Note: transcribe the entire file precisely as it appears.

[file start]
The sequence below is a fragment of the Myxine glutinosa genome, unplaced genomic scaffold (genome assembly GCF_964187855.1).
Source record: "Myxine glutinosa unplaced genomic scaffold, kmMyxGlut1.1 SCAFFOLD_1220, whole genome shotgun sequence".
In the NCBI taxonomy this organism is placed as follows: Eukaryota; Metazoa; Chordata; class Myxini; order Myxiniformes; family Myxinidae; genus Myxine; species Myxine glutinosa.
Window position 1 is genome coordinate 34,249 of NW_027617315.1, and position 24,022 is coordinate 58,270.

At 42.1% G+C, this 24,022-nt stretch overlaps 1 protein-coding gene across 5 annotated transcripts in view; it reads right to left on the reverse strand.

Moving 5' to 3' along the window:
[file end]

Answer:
The sequence below is a fragment of the Myxine glutinosa genome, unplaced genomic scaffold (genome assembly GCF_964187855.1).
Source record: "Myxine glutinosa unplaced genomic scaffold, kmMyxGlut1.1 SCAFFOLD_1220, whole genome shotgun sequence".
In the NCBI taxonomy this organism is placed as follows: Eukaryota; Metazoa; Chordata; class Myxini; order Myxiniformes; family Myxinidae; genus Myxine; species Myxine glutinosa.
Window position 1 is genome coordinate 34,249 of NW_027617315.1, and position 24,022 is coordinate 58,270.

At 42.1% G+C, this 24,022-nt stretch overlaps 1 protein-coding gene across 5 annotated transcripts in view; it reads right to left on the reverse strand.

Moving 5' to 3' along the window: